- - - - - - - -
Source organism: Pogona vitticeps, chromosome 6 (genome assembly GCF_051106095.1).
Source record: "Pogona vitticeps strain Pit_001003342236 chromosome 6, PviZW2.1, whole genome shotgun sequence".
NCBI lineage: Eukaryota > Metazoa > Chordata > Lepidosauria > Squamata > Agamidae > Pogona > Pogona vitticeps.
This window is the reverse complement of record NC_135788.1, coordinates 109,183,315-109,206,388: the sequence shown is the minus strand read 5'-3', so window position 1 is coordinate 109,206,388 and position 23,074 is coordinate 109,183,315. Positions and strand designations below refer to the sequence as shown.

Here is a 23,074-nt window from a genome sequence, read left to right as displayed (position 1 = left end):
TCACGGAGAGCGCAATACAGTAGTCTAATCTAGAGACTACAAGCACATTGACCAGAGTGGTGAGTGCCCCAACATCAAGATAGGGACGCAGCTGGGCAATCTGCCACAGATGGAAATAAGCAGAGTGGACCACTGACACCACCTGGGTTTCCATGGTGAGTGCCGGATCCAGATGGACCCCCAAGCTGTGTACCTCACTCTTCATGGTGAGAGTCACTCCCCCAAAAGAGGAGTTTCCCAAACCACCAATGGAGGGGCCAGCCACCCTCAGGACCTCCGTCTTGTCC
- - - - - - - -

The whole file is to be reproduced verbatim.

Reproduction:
Source organism: Pogona vitticeps, chromosome 6 (genome assembly GCF_051106095.1).
Source record: "Pogona vitticeps strain Pit_001003342236 chromosome 6, PviZW2.1, whole genome shotgun sequence".
NCBI lineage: Eukaryota > Metazoa > Chordata > Lepidosauria > Squamata > Agamidae > Pogona > Pogona vitticeps.
This window is the reverse complement of record NC_135788.1, coordinates 109,183,315-109,206,388: the sequence shown is the minus strand read 5'-3', so window position 1 is coordinate 109,206,388 and position 23,074 is coordinate 109,183,315. Positions and strand designations below refer to the sequence as shown.

Here is a 23,074-nt window from a genome sequence, read left to right as displayed (position 1 = left end):
TCACGGAGAGCGCAATACAGTAGTCTAATCTAGAGACTACAAGCACATTGACCAGAGTGGTGAGTGCCCCAACATCAAGATAGGGACGCAGCTGGGCAATCTGCCACAGATGGAAATAAGCAGAGTGGACCACTGACACCACCTGGGTTTCCATGGTGAGTGCCGGATCCAGATGGACCCCCAAGCTGTGTACCTCACTCTTCATGGTGAGAGTCACTCCCCCAAAAGAGGAGTTTCCCAAACCACCAATGGAGGGGCCAGCCACCCTCAGGACCTCCGTCTTGTCC